Capitol Ideas

My Travels in California

It’s still a great place to hang.

By 10.2.13

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the shops that remain open display signs that say WE ACCEPT FOOD STAMPS. Weeds surround abandoned businesses, and all traffic lights are set to permanently blink, which is a formality as there are no longer any cops to police the streets. Vallejo is the one city in the Bay Area where you can park anywhere and not worry about getting a ticket…

Napa Valley prospers. It’s grape fields as far as you can see and the grapes were ready for the picking. But no workers were in sight. I heard they often work at night. They are well remunerated, happy to have the work and many have 401(K)s. But don’t ask me about wine. I can tell the difference between red and white but that’s about it. I prefer a Guinness stout.

We had come to see an old friend who lives in the Veterans Home in Yountville. George Yount started one of the early Napa Valley grape farms, in the 1850s. Today, from Yountville to Calistoga, it’s fancy shops and restaurants all the way. They cater to wealthy “enotourists” who spend hundreds of dollars a day.

The Veterans Home is a state-run facility with a thousand residents. It’s a beautiful place, I must say, with golf course and library. Almost up to country club standards — except that two veterans share a room, which can lead to conflicts. Women veterans live in separate housing. When transgenderism strikes I guess there could be trouble.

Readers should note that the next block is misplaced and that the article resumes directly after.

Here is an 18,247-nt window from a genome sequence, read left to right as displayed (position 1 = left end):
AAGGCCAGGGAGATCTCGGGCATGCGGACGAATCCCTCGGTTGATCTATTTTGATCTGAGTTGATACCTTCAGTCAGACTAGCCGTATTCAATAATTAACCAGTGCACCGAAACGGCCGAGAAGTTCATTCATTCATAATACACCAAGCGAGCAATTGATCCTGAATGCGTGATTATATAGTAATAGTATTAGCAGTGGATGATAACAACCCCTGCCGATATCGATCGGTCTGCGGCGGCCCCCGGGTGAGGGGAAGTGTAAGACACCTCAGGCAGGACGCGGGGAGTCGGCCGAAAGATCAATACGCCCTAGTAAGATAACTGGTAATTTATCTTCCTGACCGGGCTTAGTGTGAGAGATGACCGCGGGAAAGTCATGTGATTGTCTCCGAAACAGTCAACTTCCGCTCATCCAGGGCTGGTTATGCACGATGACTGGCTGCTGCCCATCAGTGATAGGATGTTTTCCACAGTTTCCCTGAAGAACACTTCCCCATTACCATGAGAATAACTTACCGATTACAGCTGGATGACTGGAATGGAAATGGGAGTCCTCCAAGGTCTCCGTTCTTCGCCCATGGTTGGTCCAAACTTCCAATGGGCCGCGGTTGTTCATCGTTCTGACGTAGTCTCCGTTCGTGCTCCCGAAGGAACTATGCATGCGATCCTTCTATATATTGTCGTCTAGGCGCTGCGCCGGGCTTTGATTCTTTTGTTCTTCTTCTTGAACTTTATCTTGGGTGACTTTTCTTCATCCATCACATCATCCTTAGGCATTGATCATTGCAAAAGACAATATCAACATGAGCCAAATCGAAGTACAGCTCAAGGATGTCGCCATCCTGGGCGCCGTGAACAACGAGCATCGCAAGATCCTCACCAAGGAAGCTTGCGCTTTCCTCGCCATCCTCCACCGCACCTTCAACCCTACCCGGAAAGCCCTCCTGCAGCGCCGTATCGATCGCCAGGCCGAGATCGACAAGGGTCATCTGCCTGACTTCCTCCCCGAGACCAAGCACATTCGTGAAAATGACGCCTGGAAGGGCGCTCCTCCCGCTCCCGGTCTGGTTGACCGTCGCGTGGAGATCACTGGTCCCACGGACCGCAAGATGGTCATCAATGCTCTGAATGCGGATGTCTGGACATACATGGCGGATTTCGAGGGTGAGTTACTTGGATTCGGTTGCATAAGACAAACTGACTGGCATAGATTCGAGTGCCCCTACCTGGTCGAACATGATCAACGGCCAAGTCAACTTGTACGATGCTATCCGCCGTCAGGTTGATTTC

We returned to San Francisco via the Golden Gate Bridge. We drove to Lincoln Park, in the northwest corner. An absurd piece of sculpture consisting of angular twisted steel girders, the same color as the Golden Gate Bridge (international orange), was placed solemnly in front of a museum. The bridge itself, in all its magnificence, could be seen not far off.

Unlike the technology-aping twisted metal, the bridge is a real piece of art because it never tried to be “artistic.” Its aesthetic function was always subordinate to the mundane task getting people across the water. Once “art” is isolated from function and becomes merely “creative” —well, we are in museum-land. If you want to look at outstanding modern design, try the Boeing 747. There too, aesthetics came last, function first.

When I came to America I was attracted to New Orleans jazz. Musicians of the old school thought of themselves as artisans. Their business cards read “music for all occasions”: dances, weddings, funerals, parades. Artist? You wanted a sign painter? They wouldn’t have known what you were talking about. All was lost in the concert hall, as happened with European music in the 19th century. Suddenly we were expected to do nothing but summon up our finer sensibilities. The language of music was debased and then ruined by the avant-garde. Then it happened here too.

On our last night we were in Millbrae, close to SFO. We went to a packed Chinese restaurant and were the only occidentals present. Sunday night is family night, and most tables were set for ten. The wait for a small table was lengthy. I studied the menu. Among the items: vinegar cured chicken feet; preserved cabbage with gizzard; stir fried goose intestine. For dessert? How about home-made turtle jelly?

I also noticed this: At the big tables the Chinese men were in charge, as they are less and less here. We flew home the next day and I found myself thinking that the Chinese will become the world leaders, as America once was. But not till after my time.

Photo: UPI

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About the Author

Tom Bethell is a senior editor of The American Spectator and author of The Politically Incorrect Guide to Science, The Noblest Triumph: Property and Prosperity Through the Ages, and most recently Questioning Einstein: Is Relativity Necessary? (2009).